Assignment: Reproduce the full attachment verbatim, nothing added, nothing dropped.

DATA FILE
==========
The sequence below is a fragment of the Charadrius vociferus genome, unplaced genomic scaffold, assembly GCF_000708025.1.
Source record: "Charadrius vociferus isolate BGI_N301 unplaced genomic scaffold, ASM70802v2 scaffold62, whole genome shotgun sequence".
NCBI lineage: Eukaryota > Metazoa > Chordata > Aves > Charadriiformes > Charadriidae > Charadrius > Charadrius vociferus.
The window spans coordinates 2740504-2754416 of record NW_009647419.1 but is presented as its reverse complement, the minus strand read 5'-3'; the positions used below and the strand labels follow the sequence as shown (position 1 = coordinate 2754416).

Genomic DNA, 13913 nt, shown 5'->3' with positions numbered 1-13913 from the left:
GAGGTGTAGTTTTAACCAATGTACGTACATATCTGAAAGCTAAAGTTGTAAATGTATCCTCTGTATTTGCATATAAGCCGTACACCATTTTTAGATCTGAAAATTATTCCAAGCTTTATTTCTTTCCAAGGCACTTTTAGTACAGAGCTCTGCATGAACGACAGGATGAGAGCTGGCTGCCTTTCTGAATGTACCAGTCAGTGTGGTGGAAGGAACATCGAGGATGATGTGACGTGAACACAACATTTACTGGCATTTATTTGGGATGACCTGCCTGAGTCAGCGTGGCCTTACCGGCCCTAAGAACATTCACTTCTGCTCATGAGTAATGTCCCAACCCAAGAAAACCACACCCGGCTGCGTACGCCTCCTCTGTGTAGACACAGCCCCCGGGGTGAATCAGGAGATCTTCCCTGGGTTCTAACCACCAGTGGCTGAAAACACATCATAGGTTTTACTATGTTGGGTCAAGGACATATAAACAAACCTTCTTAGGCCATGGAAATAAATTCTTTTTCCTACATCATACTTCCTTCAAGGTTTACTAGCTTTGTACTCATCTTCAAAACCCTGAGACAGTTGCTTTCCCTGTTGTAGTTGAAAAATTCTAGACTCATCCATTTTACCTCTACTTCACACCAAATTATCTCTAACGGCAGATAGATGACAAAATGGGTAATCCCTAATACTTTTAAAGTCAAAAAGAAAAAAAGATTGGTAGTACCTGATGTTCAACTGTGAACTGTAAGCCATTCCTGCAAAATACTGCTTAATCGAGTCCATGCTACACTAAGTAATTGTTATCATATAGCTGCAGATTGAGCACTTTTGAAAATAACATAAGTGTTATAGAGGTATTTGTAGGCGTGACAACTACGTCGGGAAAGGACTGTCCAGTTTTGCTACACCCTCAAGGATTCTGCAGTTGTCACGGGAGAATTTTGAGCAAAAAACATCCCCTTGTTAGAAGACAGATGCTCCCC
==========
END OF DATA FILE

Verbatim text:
The sequence below is a fragment of the Charadrius vociferus genome, unplaced genomic scaffold, assembly GCF_000708025.1.
Source record: "Charadrius vociferus isolate BGI_N301 unplaced genomic scaffold, ASM70802v2 scaffold62, whole genome shotgun sequence".
NCBI lineage: Eukaryota > Metazoa > Chordata > Aves > Charadriiformes > Charadriidae > Charadrius > Charadrius vociferus.
The window spans coordinates 2740504-2754416 of record NW_009647419.1 but is presented as its reverse complement, the minus strand read 5'-3'; the positions used below and the strand labels follow the sequence as shown (position 1 = coordinate 2754416).

Genomic DNA, 13913 nt, shown 5'->3' with positions numbered 1-13913 from the left:
GAGGTGTAGTTTTAACCAATGTACGTACATATCTGAAAGCTAAAGTTGTAAATGTATCCTCTGTATTTGCATATAAGCCGTACACCATTTTTAGATCTGAAAATTATTCCAAGCTTTATTTCTTTCCAAGGCACTTTTAGTACAGAGCTCTGCATGAACGACAGGATGAGAGCTGGCTGCCTTTCTGAATGTACCAGTCAGTGTGGTGGAAGGAACATCGAGGATGATGTGACGTGAACACAACATTTACTGGCATTTATTTGGGATGACCTGCCTGAGTCAGCGTGGCCTTACCGGCCCTAAGAACATTCACTTCTGCTCATGAGTAATGTCCCAACCCAAGAAAACCACACCCGGCTGCGTACGCCTCCTCTGTGTAGACACAGCCCCCGGGGTGAATCAGGAGATCTTCCCTGGGTTCTAACCACCAGTGGCTGAAAACACATCATAGGTTTTACTATGTTGGGTCAAGGACATATAAACAAACCTTCTTAGGCCATGGAAATAAATTCTTTTTCCTACATCATACTTCCTTCAAGGTTTACTAGCTTTGTACTCATCTTCAAAACCCTGAGACAGTTGCTTTCCCTGTTGTAGTTGAAAAATTCTAGACTCATCCATTTTACCTCTACTTCACACCAAATTATCTCTAACGGCAGATAGATGACAAAATGGGTAATCCCTAATACTTTTAAAGTCAAAAAGAAAAAAAGATTGGTAGTACCTGATGTTCAACTGTGAACTGTAAGCCATTCCTGCAAAATACTGCTTAATCGAGTCCATGCTACACTAAGTAATTGTTATCATATAGCTGCAGATTGAGCACTTTTGAAAATAACATAAGTGTTATAGAGGTATTTGTAGGCGTGACAACTACGTCGGGAAAGGACTGTCCAGTTTTGCTACACCCTCAAGGATTCTGCAGTTGTCACGGGAGAATTTTGAGCAAAAAACATCCCCTTGTTAGAAGACAGATGCTCCCC